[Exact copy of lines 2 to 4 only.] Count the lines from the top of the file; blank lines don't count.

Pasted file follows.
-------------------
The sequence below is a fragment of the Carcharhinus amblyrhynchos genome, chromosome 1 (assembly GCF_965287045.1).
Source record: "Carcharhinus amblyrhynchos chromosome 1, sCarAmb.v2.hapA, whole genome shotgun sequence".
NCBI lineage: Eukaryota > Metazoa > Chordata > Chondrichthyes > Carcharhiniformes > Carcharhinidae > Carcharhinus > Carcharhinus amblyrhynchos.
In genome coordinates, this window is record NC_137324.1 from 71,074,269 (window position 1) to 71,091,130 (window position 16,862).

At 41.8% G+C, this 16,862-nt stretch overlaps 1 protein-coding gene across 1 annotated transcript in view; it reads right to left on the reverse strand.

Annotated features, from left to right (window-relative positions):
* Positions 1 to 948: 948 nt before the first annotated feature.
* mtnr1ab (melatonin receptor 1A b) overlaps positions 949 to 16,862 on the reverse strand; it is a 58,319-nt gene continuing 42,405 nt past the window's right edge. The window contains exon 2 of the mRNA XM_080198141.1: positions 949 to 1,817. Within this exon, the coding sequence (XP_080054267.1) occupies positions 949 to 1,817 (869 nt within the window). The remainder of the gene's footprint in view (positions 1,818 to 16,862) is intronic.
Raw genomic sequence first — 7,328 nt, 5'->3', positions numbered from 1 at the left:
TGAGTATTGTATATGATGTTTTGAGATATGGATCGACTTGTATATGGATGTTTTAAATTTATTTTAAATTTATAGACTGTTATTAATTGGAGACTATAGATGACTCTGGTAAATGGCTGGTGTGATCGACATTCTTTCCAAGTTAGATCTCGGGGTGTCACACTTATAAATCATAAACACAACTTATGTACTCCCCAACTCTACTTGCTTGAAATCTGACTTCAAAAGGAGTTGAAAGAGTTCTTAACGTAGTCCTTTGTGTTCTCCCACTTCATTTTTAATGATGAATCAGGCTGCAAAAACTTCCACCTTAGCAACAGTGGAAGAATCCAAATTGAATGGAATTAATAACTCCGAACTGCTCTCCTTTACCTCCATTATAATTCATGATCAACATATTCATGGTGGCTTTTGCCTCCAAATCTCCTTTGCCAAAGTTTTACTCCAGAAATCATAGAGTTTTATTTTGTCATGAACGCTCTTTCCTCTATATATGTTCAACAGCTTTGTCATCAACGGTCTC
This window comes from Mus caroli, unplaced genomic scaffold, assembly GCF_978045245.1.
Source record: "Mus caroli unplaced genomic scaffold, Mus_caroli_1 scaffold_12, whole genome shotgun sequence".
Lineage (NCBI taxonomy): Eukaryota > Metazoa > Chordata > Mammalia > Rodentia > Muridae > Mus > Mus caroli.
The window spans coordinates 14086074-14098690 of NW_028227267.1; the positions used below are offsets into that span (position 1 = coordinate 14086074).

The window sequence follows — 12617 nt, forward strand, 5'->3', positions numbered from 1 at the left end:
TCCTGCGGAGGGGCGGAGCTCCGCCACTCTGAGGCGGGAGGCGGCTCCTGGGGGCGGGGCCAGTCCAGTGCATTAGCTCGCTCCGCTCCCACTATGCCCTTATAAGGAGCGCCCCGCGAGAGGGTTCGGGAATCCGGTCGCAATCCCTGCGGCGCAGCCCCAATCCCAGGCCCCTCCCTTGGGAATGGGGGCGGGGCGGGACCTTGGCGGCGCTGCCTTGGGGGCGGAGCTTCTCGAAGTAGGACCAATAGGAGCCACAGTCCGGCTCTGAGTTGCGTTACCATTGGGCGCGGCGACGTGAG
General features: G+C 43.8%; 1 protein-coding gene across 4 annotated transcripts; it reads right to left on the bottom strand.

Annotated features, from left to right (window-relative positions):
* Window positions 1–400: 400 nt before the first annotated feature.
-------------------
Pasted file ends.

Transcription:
Source record: "Carcharhinus amblyrhynchos chromosome 1, sCarAmb.v2.hapA, whole genome shotgun sequence".
NCBI lineage: Eukaryota > Metazoa > Chordata > Chondrichthyes > Carcharhiniformes > Carcharhinidae > Carcharhinus > Carcharhinus amblyrhynchos.
In genome coordinates, this window is record NC_137324.1 from 71,074,269 (window position 1) to 71,091,130 (window position 16,862).